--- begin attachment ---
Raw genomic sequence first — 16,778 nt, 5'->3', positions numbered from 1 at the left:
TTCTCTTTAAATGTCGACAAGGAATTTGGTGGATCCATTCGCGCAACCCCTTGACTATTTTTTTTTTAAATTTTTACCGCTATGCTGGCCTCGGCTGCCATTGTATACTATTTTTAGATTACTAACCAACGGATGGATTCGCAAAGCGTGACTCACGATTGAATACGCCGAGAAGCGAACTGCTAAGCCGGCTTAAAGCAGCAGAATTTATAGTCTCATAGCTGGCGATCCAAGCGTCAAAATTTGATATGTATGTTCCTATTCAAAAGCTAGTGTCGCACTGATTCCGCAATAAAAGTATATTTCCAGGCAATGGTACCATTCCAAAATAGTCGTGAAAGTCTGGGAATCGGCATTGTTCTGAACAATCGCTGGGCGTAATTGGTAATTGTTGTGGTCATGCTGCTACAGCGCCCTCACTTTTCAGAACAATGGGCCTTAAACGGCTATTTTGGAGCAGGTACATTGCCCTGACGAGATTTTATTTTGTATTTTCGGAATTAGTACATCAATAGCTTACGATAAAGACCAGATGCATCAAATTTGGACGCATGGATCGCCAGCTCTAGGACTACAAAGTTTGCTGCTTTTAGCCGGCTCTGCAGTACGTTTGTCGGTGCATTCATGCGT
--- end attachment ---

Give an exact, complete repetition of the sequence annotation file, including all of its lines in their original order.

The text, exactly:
Raw genomic sequence first — 16,778 nt, 5'->3', positions numbered from 1 at the left:
TTCTCTTTAAATGTCGACAAGGAATTTGGTGGATCCATTCGCGCAACCCCTTGACTATTTTTTTTTTAAATTTTTACCGCTATGCTGGCCTCGGCTGCCATTGTATACTATTTTTAGATTACTAACCAACGGATGGATTCGCAAAGCGTGACTCACGATTGAATACGCCGAGAAGCGAACTGCTAAGCCGGCTTAAAGCAGCAGAATTTATAGTCTCATAGCTGGCGATCCAAGCGTCAAAATTTGATATGTATGTTCCTATTCAAAAGCTAGTGTCGCACTGATTCCGCAATAAAAGTATATTTCCAGGCAATGGTACCATTCCAAAATAGTCGTGAAAGTCTGGGAATCGGCATTGTTCTGAACAATCGCTGGGCGTAATTGGTAATTGTTGTGGTCATGCTGCTACAGCGCCCTCACTTTTCAGAACAATGGGCCTTAAACGGCTATTTTGGAGCAGGTACATTGCCCTGACGAGATTTTATTTTGTATTTTCGGAATTAGTACATCAATAGCTTACGATAAAGACCAGATGCATCAAATTTGGACGCATGGATCGCCAGCTCTAGGACTACAAAGTTTGCTGCTTTTAGCCGGCTCTGCAGTACGTTTGTCGGTGCATTCATGCGT